Before you start law school, the one book everyone will tell you to read is Getting to Maybe. As its subtitle How to Excel on Law School Exams might suggest, it’s a tract on how to excel on law school exams. Its essential thesis is that up to law school, most exams lavishly award students who can identify the “right” answer. But a law school exam — in which complex fact patterns are devised with no clear “right” answer, requiring students to apply legal analysis to both sides of an issue — is a different beast that requires a different approach. The book describes how to live and thrive in this land of “maybe” in which law school exams exist.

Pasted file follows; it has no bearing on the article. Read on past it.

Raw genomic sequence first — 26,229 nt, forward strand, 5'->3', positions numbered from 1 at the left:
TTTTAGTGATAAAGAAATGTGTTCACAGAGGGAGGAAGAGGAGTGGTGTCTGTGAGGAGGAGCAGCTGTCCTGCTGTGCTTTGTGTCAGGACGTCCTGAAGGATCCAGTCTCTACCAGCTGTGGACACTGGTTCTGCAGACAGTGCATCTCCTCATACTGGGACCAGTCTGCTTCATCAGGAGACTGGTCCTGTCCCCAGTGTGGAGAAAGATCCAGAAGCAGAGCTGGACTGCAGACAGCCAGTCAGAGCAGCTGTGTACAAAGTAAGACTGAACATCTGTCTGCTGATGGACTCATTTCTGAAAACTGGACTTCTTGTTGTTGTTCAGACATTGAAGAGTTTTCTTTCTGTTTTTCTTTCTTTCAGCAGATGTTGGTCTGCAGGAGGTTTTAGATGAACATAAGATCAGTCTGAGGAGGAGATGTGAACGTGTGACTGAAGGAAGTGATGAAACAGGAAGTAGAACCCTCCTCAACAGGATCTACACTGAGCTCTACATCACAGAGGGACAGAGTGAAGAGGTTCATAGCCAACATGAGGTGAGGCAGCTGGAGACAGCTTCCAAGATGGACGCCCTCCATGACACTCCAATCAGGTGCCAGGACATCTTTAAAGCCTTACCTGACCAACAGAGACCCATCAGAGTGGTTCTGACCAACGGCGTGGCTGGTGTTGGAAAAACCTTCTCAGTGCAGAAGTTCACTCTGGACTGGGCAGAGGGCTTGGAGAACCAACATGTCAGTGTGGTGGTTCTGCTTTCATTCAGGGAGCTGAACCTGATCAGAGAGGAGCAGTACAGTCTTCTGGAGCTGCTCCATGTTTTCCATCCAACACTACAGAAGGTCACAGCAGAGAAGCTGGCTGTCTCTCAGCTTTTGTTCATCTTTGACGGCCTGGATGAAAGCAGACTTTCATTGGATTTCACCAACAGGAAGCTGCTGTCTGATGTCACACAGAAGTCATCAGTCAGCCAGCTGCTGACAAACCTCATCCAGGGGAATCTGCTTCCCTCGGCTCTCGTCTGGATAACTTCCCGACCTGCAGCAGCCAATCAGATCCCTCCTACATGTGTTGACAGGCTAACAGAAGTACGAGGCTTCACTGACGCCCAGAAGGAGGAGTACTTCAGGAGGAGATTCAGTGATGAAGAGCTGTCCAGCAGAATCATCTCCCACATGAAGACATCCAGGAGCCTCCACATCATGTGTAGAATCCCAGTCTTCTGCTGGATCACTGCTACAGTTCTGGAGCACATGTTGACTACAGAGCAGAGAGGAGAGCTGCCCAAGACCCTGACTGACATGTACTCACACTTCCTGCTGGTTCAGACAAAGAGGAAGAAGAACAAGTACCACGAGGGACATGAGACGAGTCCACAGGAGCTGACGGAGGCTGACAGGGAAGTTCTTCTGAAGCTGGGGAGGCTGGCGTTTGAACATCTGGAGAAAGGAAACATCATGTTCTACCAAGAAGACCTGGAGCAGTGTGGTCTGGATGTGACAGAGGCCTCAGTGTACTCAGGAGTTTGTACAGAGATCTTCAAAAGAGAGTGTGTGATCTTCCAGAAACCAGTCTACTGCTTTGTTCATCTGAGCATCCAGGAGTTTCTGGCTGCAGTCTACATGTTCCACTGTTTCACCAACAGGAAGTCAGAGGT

One of the most important things you can bring with you to the LSAT is a healthy sense of self-confidence. If you’re feeling good about your LSAT abilities, you’re less likely to second-guess yourself or waste time, which allows you to move through the questions more quickly.